As I look at my post-pregnancy body, I realize a few things.
1) I have my work cut out for me.
2) I have a whole new level of envy (is hatred too strong of a word?) for celebrities and supermodels walking out of the maternity ward in lingerie with washboard abs.
3) I’ve read that during pregnancy (and even when not pregnant) your body may have some food cravings because you are in need of certain nutrients those foods offer. I probably should have realized that some cravings are just cravings and Taco Bell is probably not the equivalent of a multi-vitamin. (Nor is candy. Or ice cream. Or chili cheese nachos…)
I’m once more embarking on an attempt to lose weight (and be healthy, but for me the weight loss is what tends to take priority). I’ve been down this road before. Many, many times. This is my first time actually making an effort to do it properly. My very first attempt as a teenager started out well. Counting fat grams and watching portion sizes. It quickly spiraled into an eight-year eating disorder. I lost weight, for sure. I also ate packets of ketchup for lunch, ruined my metabolism and could have damaged every organ in my body. Being in recovery led my weight to yo-yo for years. Food has so many meanings to me and I can easily avoid it altogether or completely indulge and overeat. I love food. I loved food when I was starving. I just knew the levels of my willpower and allowing some meant going overboard and I couldn’t have that.
As strange as it sounds, my attempt to do it properly seems a little like I’m betraying myself. I know how to lose weight in a much easier way. But I know that’s not okay. I know if I weren’t breastfeeding it would be a much finer line to walk and I could fall into old habits with ease. I have chosen a responsibility to provide my child with nutrients from my own body and I know that if I’m not taking any in, he’s not going to get any. I know at the core of my eating disorder were emotional issues that I’m no longer dealing with, but I also know that baby blues and life changes have given me a new set I could easily bow to instead of figuring out how to manage them and work through in a healthy manner.
In a society where eating disorders are now becoming rampant with girls (and boys) as young as five, it frustrates me that my weight has always been more about how I look instead of being healthy. That if someone is too thin, my first emotion is jealousy (although closely followed by concern). I was frustrated recently by an uproar on Twitter over a guy (a wannabe celebrity whose claim to fame was appearing on Big Brother) who started a new stance on what he was calling managed anorexia. (This is actually a term, and many women “practice” it). He had thousands of followers and spouted many thinspirational sayings such as “nothing tastes as good as thin feels” (many thanks to Kate Moss for perpetuating that one) and claimed that anyone over a size zero was “gross”. For an interesting read on the guy, check out this article where he is essentially called out by the reporter and backpedals as fast as he can once he realizes she’s actually going to publish his idiocy. (http://www.huffingtonpost.com/johann-hari/promoting-anorexia-an-int_b_807807.html?ir=Style). It infuriated me that hundreds (thousands) of girls were probably taking to heart what he was saying and beating themselves up further. In a time where girls and women are already battling so many messages about the importance of looks, this piece of crap was endorsing everything they are already trying to overcome and triumph over, no matter how they look.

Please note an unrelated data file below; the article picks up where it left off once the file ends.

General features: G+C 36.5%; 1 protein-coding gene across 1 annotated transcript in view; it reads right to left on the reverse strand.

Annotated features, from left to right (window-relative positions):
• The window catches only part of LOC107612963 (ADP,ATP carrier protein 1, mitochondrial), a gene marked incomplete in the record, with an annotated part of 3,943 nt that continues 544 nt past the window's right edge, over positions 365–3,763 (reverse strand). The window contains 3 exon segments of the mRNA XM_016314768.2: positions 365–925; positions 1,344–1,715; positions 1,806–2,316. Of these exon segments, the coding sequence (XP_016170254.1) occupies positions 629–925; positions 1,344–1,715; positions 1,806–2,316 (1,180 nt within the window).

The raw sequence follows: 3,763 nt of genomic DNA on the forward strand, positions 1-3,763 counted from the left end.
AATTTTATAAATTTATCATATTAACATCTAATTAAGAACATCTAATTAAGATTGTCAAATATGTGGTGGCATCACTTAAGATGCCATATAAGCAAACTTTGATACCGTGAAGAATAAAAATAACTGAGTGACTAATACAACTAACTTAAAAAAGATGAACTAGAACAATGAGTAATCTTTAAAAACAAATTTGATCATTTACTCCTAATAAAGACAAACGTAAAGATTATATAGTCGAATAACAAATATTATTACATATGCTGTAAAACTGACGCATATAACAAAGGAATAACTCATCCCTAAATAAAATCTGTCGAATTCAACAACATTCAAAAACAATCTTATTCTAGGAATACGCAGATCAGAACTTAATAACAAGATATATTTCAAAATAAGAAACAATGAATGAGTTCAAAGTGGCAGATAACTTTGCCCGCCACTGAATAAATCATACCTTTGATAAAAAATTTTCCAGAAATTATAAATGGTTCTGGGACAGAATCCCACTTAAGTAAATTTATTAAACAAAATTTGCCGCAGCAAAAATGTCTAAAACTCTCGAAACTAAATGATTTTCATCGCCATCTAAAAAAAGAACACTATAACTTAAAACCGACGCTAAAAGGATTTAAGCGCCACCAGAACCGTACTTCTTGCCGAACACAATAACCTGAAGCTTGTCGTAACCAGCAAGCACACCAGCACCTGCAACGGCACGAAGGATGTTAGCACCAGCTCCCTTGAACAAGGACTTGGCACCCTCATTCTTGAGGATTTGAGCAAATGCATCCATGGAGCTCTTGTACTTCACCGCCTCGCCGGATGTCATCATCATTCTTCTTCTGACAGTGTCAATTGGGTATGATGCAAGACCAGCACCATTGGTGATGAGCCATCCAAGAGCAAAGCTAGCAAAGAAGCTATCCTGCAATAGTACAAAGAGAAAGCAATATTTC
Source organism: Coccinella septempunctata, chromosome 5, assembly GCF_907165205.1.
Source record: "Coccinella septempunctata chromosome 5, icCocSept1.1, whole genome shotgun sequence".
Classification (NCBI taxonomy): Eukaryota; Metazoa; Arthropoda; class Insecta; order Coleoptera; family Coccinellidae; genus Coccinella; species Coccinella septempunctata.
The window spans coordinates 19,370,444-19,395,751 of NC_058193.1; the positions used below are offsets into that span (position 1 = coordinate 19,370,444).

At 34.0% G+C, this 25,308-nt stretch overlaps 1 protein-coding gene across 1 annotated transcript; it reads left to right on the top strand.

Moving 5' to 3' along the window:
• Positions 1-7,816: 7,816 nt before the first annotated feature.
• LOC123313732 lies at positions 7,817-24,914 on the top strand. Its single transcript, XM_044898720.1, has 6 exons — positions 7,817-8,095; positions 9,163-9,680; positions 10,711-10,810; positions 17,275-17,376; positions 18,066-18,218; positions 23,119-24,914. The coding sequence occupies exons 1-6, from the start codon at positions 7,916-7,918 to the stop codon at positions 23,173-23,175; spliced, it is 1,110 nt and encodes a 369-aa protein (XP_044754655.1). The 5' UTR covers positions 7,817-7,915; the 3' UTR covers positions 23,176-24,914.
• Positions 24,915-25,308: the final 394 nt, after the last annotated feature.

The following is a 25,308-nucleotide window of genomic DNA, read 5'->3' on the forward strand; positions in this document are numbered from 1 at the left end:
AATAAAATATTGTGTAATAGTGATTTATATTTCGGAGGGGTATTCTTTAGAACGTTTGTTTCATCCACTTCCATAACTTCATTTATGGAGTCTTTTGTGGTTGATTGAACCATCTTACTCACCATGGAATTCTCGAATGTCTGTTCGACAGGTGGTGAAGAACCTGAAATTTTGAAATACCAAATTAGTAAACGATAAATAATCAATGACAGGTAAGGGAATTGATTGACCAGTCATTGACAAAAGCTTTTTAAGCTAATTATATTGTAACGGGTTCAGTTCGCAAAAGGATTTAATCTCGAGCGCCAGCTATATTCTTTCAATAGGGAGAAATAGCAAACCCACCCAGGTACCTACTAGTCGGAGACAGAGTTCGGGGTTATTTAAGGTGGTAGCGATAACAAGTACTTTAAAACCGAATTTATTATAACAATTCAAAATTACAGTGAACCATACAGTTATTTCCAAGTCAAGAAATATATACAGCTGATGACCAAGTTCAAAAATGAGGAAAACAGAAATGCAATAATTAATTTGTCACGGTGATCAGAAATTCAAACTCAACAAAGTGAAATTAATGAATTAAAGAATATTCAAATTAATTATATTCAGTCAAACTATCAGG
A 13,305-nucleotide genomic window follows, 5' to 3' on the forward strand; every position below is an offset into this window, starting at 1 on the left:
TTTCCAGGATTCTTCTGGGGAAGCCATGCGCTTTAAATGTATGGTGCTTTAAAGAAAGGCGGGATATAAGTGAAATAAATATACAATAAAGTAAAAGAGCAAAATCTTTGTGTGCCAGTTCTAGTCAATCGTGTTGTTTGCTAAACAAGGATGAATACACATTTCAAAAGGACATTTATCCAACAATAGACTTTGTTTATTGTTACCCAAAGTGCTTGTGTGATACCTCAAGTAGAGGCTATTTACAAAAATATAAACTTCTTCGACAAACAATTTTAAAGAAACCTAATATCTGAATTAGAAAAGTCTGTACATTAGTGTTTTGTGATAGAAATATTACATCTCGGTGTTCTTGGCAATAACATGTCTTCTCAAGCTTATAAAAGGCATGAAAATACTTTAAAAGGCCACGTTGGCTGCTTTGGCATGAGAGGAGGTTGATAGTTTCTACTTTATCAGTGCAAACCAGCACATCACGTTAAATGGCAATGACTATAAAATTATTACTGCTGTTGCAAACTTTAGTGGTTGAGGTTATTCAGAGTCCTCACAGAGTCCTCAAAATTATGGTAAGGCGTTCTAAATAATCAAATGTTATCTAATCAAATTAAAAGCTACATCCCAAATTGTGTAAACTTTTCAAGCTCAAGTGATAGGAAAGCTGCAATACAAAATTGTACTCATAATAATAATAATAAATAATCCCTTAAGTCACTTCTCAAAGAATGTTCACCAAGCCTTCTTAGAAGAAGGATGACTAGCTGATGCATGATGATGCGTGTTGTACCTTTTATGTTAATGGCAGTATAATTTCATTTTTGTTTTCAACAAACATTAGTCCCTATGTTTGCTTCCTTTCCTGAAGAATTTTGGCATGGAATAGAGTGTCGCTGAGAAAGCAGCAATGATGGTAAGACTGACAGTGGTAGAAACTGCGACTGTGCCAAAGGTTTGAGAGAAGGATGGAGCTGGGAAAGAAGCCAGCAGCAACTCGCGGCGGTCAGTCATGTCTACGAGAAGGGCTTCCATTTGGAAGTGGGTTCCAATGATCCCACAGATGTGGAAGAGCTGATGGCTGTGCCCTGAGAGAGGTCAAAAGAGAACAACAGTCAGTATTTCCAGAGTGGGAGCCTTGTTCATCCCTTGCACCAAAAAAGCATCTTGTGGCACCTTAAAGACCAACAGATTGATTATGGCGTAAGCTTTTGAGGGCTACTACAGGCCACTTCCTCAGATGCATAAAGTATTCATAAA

But I digress, as usual. This is about my attempt to create a new way of thinking for myself. I’m attempting a completely different type of willpower now; one that requires figuring out the balance between excess and necessity, nutritionally. Not to mention making myself realize that my health should be the main priority. It’s an example I need to set for not only myself but for my children. I’m not trying any fad diets or any with short-term results, it’s more about understanding how to make proper food choices; not allowing the naughty stuff because “I’m already overweight, what’s it going to hurt at this point?” and that deprivation only causes overindulgence. I’m making an attempt to retrain my ways of thinking in how I make choices in general and paying attention to long-term results. I know I’ll come across some hurdles, myself being one of them, as well as mastering and maintaining a healthy diet on a limited budget. In addition, I have to figure out time management that will allow me to include a daily workout in my routine. I’m not sure I can use the elliptical while holding an infant, but I’ll figure it out because I have to. So in the end, here’s to changes and their success and learning to like me. More to come, I’m sure…